I am writing this on a Saturday afternoon after having spent several hours going over Java code that is about a year old, needed only occasionally, and has not caused issues for quite a while. Still I spent personal time to improve or, shame on me, even add the Javadocs. Also, some additional error checks were added and the code structure simplified.
None of this had been asked for by anyone else. And probably quite a few people would call it a terrible waste of time, given the various new features still needed so badly. So why did I do it?
It was an experiment, a successful one from where I stand. In the beginning I merely wanted to see in how many ways the code could be improved with sufficient time gone by after the initial writing. I ended up doing the following things:
- Renamed class
ServiceWrapperManager, because the class is not an actual wrapper but creates and deletes them.
- Renamed variable
node, because via a wrong user input it could point to a node object of a different type and not an adapter service. (The same was done in two other cases.)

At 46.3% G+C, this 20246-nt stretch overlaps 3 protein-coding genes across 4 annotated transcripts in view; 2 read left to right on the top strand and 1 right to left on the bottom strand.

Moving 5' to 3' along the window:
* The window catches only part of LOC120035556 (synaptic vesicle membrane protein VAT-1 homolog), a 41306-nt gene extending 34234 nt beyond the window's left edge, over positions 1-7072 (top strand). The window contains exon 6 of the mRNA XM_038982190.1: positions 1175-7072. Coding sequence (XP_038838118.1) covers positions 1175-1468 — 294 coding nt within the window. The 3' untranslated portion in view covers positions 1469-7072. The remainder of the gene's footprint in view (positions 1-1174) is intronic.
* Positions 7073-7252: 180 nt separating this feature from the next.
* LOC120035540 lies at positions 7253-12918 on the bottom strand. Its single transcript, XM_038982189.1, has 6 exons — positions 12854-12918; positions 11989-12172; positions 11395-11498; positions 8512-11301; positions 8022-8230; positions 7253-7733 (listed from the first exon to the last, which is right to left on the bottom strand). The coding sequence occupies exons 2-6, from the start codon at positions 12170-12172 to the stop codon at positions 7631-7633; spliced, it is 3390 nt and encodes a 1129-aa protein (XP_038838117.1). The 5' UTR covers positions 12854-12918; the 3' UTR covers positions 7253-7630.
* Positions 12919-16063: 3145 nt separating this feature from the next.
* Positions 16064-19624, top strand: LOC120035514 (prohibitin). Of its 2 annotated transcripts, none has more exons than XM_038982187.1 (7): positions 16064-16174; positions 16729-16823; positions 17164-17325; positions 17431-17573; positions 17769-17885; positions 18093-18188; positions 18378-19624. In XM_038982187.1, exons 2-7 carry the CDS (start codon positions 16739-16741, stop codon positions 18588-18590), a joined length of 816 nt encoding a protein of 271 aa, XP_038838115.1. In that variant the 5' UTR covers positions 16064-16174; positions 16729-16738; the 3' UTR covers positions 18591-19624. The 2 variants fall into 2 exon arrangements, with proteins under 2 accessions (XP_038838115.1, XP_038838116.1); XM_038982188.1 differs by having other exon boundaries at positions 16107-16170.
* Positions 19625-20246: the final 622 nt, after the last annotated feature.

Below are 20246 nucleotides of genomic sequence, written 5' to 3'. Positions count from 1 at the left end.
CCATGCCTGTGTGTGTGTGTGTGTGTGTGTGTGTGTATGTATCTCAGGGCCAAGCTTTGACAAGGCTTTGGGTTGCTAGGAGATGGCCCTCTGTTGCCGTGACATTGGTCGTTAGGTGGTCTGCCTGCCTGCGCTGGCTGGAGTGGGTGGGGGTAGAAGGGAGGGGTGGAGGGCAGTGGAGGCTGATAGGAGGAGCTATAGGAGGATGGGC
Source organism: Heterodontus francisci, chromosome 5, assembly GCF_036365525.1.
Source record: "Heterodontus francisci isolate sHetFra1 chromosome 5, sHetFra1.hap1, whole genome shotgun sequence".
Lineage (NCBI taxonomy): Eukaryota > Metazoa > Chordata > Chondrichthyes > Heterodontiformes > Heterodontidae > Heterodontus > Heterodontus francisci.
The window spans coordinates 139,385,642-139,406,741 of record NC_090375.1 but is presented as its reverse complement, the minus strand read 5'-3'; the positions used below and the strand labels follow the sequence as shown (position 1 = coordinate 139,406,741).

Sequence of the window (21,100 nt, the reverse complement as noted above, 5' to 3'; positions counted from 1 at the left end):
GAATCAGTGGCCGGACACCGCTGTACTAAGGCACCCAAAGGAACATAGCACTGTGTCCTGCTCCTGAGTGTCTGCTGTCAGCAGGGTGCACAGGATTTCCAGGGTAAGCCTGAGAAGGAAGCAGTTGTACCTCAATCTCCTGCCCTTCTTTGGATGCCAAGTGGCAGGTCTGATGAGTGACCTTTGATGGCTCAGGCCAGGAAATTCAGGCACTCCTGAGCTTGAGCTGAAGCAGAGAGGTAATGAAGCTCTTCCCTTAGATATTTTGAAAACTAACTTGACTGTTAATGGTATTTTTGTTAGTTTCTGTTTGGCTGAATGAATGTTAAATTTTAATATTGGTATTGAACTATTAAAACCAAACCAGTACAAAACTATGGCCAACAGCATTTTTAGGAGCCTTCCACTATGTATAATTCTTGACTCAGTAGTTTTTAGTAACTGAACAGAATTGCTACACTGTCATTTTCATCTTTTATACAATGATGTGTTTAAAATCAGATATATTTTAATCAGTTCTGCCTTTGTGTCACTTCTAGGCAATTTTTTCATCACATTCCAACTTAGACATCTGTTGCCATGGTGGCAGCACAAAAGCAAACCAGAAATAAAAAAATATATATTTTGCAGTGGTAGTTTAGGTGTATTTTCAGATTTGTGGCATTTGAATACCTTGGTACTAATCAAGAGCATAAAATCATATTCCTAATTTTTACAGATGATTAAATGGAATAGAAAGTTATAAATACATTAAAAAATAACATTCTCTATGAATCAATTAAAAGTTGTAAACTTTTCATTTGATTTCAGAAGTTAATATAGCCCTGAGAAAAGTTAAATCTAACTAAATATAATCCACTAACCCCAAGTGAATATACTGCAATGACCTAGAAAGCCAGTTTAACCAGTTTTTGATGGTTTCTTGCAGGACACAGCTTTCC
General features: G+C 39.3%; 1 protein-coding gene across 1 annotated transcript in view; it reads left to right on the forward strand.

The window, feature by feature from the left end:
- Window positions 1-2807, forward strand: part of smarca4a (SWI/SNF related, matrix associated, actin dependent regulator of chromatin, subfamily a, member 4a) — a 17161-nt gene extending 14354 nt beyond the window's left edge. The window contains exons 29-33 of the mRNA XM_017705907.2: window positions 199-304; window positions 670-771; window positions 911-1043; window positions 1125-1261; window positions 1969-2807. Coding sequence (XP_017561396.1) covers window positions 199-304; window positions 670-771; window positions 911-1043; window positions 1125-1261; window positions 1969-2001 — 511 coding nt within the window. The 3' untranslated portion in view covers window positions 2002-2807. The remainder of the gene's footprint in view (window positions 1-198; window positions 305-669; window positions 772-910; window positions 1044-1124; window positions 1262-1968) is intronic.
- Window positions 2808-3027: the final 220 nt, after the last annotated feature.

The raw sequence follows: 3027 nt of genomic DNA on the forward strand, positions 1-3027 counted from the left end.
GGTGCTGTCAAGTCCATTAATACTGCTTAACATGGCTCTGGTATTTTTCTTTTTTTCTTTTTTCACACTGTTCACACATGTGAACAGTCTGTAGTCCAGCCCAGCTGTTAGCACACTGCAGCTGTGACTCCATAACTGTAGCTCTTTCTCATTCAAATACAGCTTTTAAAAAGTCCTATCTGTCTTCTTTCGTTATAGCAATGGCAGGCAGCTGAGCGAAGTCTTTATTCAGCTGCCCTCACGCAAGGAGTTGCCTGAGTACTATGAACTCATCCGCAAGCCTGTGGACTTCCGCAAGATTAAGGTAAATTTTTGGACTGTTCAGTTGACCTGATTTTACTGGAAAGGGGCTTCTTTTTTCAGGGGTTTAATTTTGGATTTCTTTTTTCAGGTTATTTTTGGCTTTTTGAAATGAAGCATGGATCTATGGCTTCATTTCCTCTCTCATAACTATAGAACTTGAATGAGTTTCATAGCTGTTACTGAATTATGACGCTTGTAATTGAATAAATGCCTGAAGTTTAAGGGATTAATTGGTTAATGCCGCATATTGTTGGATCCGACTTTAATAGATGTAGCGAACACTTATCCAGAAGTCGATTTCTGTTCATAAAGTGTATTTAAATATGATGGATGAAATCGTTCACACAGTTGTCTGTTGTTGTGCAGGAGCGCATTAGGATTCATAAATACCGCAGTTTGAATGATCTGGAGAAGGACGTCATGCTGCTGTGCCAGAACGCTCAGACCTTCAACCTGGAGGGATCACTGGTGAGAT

- Added multiple checks that would throw an
IllegalArgumentException, if the user had provided wrong input. So rather than having to wonder why the creation of a wrapper had failed, I would be “shouted” at early in the process.
- Added and improved multiple Javadoc entries. This, in turn, made me look at the code more closely where I discovered multiple things to improve or even fix.
When I look at the code now, it is cleaner, more robust, and easier to read. And the latter is the most important aspect on my case, because it reduces technical debt. So here you have your argument.
And for business people this means that I “keep my head above water level”. Or in other words: It is an absolute prerequisite for fast time-to-market that my code base is tidy and well-structured. Only then can I react quickly and change things without having to think hours what might break in other places, should I now add this or that new feature.